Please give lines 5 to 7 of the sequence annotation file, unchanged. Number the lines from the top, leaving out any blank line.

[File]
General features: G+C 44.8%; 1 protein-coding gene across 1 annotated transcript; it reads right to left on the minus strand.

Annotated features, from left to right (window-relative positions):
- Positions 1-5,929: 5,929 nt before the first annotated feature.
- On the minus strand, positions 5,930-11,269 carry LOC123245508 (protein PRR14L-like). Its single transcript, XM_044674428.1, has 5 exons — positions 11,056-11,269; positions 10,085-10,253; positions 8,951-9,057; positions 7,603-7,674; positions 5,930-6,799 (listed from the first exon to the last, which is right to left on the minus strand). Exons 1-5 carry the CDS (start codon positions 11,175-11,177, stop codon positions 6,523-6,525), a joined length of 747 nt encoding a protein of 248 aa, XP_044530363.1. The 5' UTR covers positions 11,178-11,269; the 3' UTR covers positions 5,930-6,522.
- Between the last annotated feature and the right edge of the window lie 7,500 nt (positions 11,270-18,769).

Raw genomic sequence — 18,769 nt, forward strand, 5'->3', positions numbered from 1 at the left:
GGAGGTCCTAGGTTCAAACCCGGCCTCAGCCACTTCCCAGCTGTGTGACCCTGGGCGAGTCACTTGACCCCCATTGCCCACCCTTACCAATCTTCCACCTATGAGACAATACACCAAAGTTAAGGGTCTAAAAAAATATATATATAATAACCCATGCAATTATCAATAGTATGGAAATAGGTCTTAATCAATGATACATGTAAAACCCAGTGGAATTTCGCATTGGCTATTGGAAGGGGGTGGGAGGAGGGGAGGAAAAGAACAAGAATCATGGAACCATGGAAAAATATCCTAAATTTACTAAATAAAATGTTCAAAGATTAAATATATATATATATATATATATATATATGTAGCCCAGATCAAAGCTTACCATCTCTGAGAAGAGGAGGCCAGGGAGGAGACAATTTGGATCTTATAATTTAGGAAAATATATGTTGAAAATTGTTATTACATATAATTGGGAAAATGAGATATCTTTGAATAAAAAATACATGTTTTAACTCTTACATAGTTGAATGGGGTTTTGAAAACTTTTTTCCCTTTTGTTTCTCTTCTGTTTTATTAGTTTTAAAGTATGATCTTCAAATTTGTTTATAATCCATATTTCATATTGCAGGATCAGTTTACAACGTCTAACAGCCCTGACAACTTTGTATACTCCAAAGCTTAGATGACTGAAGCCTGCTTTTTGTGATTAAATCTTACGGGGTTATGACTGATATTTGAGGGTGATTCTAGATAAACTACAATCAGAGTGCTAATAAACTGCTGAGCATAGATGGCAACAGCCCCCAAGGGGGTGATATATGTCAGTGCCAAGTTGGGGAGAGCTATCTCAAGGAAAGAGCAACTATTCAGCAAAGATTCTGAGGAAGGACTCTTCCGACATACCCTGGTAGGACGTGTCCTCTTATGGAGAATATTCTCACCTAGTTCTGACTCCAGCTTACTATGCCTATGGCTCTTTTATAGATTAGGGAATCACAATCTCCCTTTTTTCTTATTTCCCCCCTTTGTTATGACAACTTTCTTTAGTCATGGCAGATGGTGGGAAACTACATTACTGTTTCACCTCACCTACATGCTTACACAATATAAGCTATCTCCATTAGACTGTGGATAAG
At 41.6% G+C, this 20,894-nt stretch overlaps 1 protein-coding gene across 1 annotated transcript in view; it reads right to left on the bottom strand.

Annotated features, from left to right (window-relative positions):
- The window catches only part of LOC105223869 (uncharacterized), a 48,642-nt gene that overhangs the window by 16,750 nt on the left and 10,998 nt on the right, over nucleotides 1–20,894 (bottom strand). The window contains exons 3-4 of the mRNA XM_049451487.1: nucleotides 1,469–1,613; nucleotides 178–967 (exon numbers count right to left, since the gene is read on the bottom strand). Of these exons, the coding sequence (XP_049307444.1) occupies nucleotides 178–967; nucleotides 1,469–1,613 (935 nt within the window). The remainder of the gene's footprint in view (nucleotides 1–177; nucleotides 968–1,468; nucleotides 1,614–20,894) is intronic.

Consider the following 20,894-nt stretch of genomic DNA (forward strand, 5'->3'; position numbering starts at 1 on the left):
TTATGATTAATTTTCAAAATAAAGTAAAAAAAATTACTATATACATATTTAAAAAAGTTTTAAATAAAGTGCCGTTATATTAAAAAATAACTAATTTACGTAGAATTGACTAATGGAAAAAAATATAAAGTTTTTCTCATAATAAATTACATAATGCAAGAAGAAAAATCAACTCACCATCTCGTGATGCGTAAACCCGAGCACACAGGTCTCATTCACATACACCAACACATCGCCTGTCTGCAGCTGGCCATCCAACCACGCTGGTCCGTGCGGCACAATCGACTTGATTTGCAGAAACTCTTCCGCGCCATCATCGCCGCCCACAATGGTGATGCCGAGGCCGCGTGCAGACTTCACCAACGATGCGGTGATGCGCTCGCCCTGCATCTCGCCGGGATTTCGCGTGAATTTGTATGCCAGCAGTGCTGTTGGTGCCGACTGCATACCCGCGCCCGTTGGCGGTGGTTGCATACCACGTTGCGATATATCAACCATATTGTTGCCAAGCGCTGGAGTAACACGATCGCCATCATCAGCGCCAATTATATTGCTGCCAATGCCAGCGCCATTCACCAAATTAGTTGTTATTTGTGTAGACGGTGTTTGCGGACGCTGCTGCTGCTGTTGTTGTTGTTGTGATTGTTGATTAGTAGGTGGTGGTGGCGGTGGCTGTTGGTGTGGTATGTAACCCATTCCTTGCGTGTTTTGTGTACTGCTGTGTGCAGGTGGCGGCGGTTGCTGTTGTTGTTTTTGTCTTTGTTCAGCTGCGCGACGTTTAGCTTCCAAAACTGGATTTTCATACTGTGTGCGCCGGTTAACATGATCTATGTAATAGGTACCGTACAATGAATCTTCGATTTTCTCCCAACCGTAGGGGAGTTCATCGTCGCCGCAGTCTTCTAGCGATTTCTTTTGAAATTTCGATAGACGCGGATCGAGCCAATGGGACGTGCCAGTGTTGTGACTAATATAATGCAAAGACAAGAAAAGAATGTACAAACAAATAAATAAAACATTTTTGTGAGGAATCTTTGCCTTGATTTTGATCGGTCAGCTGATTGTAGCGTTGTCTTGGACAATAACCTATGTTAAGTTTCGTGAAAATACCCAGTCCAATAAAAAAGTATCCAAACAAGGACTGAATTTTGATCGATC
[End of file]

- Between the last annotated feature and the right edge of the window lie 7,500 nt (positions 11,270-18,769).

Raw genomic sequence — 18,769 nt, forward strand, 5'->3', positions numbered from 1 at the left:
GGAGGTCCTAGGTTCAAACCCGGCCTCAGCCACTTCCCAGCTGTGTGACCCTGGGCGAGTCACTTGACCCCCATTGCCCACCCTTACCAATCTTCCACCTATGAGACAATACACCAAAGTTAAGGGTCTAAAAAAATATATATATAATAACCCATGCAATTATCAATAGTATGGAAATAGGTCTTAATCAATGATACATGTAAAACCCAGTGGAATTTCGCATTGGCTATTGGAAGGGGGTGGGAGGAGGGGAGGAAAAGAACAAGAATCATGGAACCATGGAAAAATATCCTAAATTTACTAAATAAAATGTTCAAAGATTAAATATATATATATATATATATATATATATGTAGCCCAGATCAAAGCTTACCATCTCTGAGAAGAGGAGGCCAGGGAGGAGACAATTTGGATCTTATAATTTAGGAAAATATATGTTGAAAATTGTTATTACATATAATTGGGAAAATGAGATATCTTTGAATAAAAAATACATGTTTTAACTCTTACATAGTTGAATGGGGTTTTGAAAACTTTTTTCCCTTTTGTTTCTCTTCTGTTTTATTAGTTTTAAAGTATGATCTTCAAATTTGTTTATAATCCATATTTCATATTGCAGGATCAGTTTACAACGTCTAACAGCCCTGACAACTTTGTATACTCCAAAGCTTAGATGACTGAAGCCTGCTTTTTGTGATTAAATCTTACGGGGTTATGACTGATATTTGAGGGTGATTCTAGATAAACTACAATCAGAGTGCTAATAAACTGCTGAGCATAGATGGCAACAGCCCCCAAGGGGGTGATATATGTCAGTGCCAAGTTGGGGAGAGCTATCTCAAGGAAAGAGCAACTATTCAGCAAAGATTCTGAGGAAGGACTCTTCCGACATACCCTGGTAGGACGTGTCCTCTTATGGAGAATATTCTCACCTAGTTCTGACTCCAGCTTACTATGCCTATGGCTCTTTTATAGATTAGGGAATCACAATCTCCCTTTTTTCTTATTTCCCCCCTTTGTTATGACAACTTTCTTTAGTCATGGCAGATGGTGGGAAACTACATTACTGTTTCACCTCACCTACATGCTTACACAATATAAGCTATCTCCATTAGACTGTGGATAAG